Sunday, April 3, 2011
Businesses to LePage: "Tear Down This Painting!"
I have intentionally avoided writing about Republican Governor Paul LePage in this blog for two practical reasons.
First off, I am aware there are countless other bloggers in Maine focused almost exclusively on LePage, and I do not want to appear redundant. The Portland Phoenix, for example, has spent nearly every issue since LePage’s election commenting on his every move.
And second, I hate writing about Paul LePage for the simple fact it completely bums me out the man is actually our governor. LePage makes me genuinely embarrassed for my state.
Alas, recent events in Augusta have forced me to cave. Gov. LePage’s decision to tear down the now infamous worker mural in the Labor Department deserves Guerrilla Press’s attention. So here we go.
As of this writing the mural has been removed from the Labor Department’s walls despite the protests of Maine labor activists and artists on Friday. The removal came as a swift surprise. According to a story in the Portland Press Herald, LePage staffers will not disclose the mural’s current location. Initial speculation that the mural may be relocated to Portland City Hall has been dampened, as many of the Council members now express opposition to the move. The Council has delayed vote on the issue “indefinitely” according to the story.
(On Friday, when a local TV news network asked LePage how he would respond to protesters’ threats to literally block officials from removing the mural his response was typically juvenile: “I’d laugh at them, the idiots. That’s what I’d do. Come on! Get over yourselves!”)
On the face of it, it is easy to see how the mural controversy may seem like much ado about nothing. “It’s just a painting,” you may be thinking.
But the issue is about more than the painting itself. It is the piece of history the painting depicts. The mural is a celebration of the rich and involved history of organized labor groups and unions in the state of Maine—and how those groups have impacted the plight of working people here for the better.
However, it seems LePage and the big business interests he is loyal to would rather Maine residents remain ignorant of that history. In their view, workers should have no labor protections, union representation or any worker rights whatsoever.
As it is, many Americans are quite ignorant of the pivotal role labor unions played in shaping this nation. After the stock market crash of 1929, there arose a general consensus that free-market, laissez-fare capitalism had failed the country. Many Americans began to seriously consider socialism as not only a viable alternative to capitalism, but a far more desirable one.
It was during this time the railroad workers went on strike, protesting low wages and dangerous working conditions. Socialist leaders like Eugene Debs and Upton Sinclair rose to the forefront of American politics, with Debs running for president under the Socialist ticket five times—once from prison, after he was arrested under the Espionage Act for publicly denouncing World War I.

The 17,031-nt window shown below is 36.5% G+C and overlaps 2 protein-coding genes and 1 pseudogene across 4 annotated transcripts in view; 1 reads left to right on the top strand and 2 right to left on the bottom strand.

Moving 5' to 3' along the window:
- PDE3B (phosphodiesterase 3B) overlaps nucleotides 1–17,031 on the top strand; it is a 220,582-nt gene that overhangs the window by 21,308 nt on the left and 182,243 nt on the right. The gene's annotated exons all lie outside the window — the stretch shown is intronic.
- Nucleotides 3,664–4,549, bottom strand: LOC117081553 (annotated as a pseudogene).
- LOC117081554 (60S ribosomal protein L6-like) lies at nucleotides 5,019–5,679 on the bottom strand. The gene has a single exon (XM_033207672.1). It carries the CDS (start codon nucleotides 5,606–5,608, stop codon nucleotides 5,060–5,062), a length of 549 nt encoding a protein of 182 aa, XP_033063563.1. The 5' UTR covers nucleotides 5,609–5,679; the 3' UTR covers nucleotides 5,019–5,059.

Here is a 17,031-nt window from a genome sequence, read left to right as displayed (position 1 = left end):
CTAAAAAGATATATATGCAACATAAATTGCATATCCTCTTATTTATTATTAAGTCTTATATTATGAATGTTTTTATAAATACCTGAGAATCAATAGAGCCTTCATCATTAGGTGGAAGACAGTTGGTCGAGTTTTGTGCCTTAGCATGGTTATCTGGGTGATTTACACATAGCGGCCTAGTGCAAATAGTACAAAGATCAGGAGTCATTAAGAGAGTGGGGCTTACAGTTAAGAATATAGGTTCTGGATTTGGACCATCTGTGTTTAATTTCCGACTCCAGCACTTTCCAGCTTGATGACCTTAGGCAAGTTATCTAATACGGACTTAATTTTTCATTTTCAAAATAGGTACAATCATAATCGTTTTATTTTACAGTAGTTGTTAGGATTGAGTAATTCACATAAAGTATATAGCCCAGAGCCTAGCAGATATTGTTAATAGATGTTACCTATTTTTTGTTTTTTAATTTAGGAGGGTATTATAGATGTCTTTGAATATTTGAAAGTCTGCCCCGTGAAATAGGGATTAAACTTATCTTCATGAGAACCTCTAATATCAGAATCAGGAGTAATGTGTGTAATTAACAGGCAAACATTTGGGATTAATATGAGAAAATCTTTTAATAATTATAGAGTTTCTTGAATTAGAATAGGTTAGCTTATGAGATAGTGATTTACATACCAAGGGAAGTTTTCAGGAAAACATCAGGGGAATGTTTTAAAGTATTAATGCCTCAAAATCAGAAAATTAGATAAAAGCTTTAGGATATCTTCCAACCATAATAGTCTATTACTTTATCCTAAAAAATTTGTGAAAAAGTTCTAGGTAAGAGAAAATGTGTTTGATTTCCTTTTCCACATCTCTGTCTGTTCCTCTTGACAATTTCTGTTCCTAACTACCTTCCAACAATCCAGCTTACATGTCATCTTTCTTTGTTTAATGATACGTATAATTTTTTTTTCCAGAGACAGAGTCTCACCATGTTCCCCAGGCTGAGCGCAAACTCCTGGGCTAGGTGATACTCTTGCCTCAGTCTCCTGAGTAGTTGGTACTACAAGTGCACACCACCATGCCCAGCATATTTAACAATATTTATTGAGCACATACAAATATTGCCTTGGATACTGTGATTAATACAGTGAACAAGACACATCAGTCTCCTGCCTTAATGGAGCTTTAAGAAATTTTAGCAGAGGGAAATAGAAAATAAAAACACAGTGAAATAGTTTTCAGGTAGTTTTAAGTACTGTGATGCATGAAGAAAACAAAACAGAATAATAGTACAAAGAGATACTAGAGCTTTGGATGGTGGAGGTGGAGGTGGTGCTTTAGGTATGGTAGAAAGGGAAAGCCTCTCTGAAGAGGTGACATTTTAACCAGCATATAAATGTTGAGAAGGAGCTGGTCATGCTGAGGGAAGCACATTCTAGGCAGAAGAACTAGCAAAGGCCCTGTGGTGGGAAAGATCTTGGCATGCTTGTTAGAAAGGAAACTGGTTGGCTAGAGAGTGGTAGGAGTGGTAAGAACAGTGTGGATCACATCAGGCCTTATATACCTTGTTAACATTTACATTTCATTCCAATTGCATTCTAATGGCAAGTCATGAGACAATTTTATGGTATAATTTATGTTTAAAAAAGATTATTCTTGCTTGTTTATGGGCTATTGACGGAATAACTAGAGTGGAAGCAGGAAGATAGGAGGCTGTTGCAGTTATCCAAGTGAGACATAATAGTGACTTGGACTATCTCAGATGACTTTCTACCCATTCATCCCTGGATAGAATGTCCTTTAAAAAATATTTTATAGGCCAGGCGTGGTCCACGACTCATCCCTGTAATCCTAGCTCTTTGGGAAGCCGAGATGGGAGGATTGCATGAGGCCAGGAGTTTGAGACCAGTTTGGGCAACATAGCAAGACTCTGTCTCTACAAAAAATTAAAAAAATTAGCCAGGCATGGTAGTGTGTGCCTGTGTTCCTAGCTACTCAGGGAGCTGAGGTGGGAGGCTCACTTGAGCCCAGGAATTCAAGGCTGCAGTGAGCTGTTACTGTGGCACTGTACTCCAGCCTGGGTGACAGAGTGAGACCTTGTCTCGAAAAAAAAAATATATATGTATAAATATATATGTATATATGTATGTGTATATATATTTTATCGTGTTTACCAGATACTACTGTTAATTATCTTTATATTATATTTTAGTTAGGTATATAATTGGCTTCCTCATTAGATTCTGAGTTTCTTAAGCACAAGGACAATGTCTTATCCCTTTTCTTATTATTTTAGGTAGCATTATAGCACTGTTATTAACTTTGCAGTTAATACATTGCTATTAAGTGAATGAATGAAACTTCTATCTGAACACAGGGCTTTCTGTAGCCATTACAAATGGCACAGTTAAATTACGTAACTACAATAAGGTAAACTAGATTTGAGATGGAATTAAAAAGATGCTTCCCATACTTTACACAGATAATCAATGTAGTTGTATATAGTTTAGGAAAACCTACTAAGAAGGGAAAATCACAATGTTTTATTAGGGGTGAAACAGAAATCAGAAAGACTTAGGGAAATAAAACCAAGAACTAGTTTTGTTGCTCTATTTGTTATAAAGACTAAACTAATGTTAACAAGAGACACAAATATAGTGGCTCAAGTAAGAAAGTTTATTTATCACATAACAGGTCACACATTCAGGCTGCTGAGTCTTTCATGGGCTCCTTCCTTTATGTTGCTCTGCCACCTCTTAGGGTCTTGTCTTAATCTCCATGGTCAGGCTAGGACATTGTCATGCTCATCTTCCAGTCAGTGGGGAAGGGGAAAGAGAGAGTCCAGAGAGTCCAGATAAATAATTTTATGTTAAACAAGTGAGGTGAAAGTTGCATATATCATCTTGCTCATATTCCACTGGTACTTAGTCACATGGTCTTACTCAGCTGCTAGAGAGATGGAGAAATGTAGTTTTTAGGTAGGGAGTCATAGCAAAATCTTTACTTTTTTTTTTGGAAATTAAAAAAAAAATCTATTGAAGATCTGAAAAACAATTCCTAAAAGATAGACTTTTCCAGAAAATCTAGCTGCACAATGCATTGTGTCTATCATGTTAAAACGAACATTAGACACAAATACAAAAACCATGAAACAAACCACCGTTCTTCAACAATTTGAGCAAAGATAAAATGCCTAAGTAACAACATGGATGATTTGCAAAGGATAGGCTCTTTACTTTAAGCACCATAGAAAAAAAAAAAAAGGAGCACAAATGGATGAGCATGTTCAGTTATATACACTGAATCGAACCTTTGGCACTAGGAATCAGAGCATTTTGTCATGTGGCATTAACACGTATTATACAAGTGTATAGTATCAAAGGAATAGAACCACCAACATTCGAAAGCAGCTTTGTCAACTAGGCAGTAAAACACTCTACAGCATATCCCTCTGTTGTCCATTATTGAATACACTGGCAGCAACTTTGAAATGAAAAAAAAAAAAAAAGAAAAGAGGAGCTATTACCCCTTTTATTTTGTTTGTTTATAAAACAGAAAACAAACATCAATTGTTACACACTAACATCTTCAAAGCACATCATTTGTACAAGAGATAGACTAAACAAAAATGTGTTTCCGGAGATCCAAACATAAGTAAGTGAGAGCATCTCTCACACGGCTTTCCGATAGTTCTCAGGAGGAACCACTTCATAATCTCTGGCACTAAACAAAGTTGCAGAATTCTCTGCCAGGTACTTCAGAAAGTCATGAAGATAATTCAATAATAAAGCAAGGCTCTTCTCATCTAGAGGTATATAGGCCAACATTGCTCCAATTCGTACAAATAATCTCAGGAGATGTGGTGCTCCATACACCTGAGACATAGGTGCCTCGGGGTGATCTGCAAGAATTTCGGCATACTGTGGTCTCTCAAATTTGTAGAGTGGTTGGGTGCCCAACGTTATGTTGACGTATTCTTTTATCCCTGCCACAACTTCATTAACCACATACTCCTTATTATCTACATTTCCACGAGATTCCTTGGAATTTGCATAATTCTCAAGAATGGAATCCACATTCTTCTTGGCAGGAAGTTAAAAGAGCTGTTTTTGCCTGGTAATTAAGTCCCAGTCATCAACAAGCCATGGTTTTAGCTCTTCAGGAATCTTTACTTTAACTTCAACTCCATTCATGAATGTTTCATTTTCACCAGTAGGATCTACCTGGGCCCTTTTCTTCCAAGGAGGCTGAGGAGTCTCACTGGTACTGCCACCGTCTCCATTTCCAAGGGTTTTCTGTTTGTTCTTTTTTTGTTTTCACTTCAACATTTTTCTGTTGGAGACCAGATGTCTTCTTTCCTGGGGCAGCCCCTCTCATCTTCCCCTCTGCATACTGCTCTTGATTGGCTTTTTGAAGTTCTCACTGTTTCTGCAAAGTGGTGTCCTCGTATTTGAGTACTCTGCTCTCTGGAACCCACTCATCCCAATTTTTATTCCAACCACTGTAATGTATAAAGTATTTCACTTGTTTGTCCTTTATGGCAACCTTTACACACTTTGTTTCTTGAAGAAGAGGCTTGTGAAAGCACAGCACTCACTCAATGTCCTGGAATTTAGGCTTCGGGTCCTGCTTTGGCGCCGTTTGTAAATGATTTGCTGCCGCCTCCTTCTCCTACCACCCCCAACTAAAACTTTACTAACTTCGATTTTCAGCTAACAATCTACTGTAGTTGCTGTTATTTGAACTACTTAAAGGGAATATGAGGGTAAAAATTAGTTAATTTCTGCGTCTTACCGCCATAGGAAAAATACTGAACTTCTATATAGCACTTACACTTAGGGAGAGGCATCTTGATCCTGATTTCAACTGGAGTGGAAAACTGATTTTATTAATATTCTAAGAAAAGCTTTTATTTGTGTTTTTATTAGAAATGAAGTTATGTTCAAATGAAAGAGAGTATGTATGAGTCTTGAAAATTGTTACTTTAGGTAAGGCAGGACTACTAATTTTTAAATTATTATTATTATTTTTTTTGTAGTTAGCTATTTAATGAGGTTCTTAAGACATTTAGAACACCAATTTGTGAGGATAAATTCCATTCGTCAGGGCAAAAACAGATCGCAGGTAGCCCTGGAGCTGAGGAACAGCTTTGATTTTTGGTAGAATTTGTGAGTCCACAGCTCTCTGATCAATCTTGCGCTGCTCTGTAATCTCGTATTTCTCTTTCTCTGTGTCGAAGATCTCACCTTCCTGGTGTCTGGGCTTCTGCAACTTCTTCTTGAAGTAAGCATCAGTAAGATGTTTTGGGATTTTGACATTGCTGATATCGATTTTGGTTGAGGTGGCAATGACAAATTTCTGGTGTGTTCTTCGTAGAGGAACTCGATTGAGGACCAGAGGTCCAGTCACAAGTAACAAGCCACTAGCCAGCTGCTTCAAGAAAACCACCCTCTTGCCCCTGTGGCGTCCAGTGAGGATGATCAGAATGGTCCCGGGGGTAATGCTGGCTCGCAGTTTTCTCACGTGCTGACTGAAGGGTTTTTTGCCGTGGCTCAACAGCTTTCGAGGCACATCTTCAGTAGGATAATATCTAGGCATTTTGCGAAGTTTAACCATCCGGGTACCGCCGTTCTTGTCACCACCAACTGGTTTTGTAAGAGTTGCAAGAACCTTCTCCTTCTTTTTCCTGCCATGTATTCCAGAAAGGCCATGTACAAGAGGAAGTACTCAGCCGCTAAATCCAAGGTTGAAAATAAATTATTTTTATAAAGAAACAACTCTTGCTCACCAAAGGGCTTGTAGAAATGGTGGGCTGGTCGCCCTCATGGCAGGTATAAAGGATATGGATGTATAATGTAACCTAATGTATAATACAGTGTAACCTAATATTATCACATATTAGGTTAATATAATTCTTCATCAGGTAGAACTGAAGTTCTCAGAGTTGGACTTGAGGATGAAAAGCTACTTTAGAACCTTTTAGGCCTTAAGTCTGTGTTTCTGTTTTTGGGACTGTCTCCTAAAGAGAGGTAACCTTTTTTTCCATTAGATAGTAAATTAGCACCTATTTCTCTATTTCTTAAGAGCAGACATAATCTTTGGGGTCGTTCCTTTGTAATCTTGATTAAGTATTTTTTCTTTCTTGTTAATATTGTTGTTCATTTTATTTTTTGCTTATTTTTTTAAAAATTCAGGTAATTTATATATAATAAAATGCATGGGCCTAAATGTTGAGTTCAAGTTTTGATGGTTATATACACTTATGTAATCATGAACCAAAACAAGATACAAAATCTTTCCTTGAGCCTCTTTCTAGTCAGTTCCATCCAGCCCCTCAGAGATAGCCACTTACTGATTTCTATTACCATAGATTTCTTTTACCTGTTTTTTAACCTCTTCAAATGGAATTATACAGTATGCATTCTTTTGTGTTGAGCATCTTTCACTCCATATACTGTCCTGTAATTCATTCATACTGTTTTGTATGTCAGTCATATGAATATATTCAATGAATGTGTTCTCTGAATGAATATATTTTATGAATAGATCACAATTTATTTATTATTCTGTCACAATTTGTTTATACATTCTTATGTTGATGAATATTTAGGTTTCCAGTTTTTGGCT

But try quizzing your parents or neighbor about the historical significance of people like Debs, Sinclair, Emma Goldman or Helen Keller (beyond the “Miracle Worker” story that is). They have likely never heard of these individuals. That is because the entire history of socialism and the labor movement has been mostly erased from history. Students learn about the Great Depression in high school history class, sure. But I learned about Debs largely through my own interest and independent study. (The late Howard Zinn’s A People’s History of the United States gave me a fuller, far more complete understanding of American history than any class I ever attended in high school, college or graduate school.)
Whether or not it was his intent, LePage’s dismounting of the Labor Department mural is another step in this process of historical sanitation and corporate revisionism. Simply put, Big Business does not want Maine citizens to know the power of labor unions in helping organize and advocate for working people, because that power represents a threat to them.
One more note on this issue. Gov. LePage claims he removed the mural because it is “biased” against businesses and employers. (This, despite the fact the painting is located in the Labor Department—not the Chamber of Commerce.) “You cannot have workers without employers,” he tried to justify his decision in a recent news piece.
If the issue here is really about “balance,” and making the business leaders that frequent the Maine Labor Department feel “welcome,” why not simply add a business-oriented painting or picture of some sort elsewhere in the building (perhaps even directly beside, or across from the mural)? I have no idea what such a picture would look like (depict a corporate logo, perhaps?), but that is beside the point. You do not strike a “balance” by removing one aspect of history and replacing it with another. (LePage claims the mural will be replaced by a “neutral” picture, but this remains to be seen.)
Even LePage’s justification for removing the mural does not make logical sense. But then, very little our new governor says or does make any sense to rational, thinking people. Which is precisely why I do my best to avoid writing about the man. I have a headache now just thinking about it.